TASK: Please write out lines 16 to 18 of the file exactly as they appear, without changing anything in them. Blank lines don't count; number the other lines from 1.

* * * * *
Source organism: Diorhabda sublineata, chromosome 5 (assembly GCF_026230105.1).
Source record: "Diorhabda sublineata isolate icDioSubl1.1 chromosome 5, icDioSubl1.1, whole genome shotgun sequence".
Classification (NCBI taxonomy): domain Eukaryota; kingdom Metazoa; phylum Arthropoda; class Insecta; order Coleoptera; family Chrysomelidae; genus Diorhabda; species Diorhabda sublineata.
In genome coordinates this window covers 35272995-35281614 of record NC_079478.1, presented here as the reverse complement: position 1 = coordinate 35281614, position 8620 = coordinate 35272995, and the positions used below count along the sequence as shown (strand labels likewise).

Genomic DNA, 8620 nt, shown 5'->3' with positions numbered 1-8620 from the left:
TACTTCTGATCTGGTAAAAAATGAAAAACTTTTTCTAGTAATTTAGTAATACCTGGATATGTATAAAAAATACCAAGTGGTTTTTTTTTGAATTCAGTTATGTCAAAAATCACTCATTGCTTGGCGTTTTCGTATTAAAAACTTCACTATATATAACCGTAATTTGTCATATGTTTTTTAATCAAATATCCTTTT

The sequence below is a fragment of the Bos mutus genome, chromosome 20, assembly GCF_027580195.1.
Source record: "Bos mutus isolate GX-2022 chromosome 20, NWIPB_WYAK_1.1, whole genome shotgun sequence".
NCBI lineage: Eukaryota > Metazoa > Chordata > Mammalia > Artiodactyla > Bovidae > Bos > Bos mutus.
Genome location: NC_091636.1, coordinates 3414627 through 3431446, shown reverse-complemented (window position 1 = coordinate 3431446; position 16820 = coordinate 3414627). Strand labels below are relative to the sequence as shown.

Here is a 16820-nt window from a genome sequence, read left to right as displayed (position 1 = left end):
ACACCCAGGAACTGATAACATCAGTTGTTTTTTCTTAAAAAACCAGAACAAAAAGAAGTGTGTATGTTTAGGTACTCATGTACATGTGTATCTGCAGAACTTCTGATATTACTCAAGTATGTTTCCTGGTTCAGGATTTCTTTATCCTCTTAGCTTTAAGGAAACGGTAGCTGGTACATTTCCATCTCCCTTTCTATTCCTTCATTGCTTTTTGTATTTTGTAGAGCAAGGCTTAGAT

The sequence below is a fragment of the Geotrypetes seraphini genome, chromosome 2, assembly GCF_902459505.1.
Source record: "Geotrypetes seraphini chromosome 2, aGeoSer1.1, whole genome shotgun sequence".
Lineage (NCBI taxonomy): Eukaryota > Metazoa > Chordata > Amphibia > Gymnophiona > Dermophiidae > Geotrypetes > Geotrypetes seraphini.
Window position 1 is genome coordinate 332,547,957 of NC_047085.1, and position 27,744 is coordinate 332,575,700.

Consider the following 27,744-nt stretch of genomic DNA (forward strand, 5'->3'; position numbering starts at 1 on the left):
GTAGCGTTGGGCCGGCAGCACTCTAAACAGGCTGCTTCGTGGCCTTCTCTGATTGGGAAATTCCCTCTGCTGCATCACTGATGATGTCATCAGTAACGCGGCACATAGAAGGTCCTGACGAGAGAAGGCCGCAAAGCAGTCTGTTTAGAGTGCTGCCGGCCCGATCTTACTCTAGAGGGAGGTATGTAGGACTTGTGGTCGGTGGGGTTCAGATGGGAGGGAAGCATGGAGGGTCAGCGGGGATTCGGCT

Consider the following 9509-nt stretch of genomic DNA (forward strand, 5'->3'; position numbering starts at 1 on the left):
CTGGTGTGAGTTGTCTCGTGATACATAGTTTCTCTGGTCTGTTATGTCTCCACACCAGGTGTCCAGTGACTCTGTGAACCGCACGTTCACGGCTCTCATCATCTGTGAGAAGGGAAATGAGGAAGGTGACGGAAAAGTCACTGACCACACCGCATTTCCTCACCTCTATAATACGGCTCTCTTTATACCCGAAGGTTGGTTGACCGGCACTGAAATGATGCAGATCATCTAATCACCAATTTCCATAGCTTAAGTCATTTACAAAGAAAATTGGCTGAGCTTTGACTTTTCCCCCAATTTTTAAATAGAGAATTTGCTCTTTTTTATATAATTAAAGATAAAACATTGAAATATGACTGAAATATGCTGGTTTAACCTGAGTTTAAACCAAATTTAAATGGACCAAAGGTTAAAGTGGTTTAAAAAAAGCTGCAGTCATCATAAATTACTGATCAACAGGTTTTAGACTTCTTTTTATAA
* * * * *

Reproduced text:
Window position 1 is genome coordinate 332,547,957 of NC_047085.1, and position 27,744 is coordinate 332,575,700.

Consider the following 27,744-nt stretch of genomic DNA (forward strand, 5'->3'; position numbering starts at 1 on the left):
GTAGCGTTGGGCCGGCAGCACTCTAAACAGGCTGCTTCGTGGCCTTCTCTGATTGGGAAATTCCCTCTGCTGCATCACTGATGATGTCATCAGTAACGCGGCACATAGAAGGTCCTGACGAGAGAAGGCCGCAAAGCAGTCTGTTTAGAGTGCTGCCGGCCCGATCTTACTCTAGAGGGAGGTATGTAGGACTTGTGGTCGGTGGGGTTCAGATGGGAGGGAAGCATGGAGGGTCAGCGGGGATTCGGCT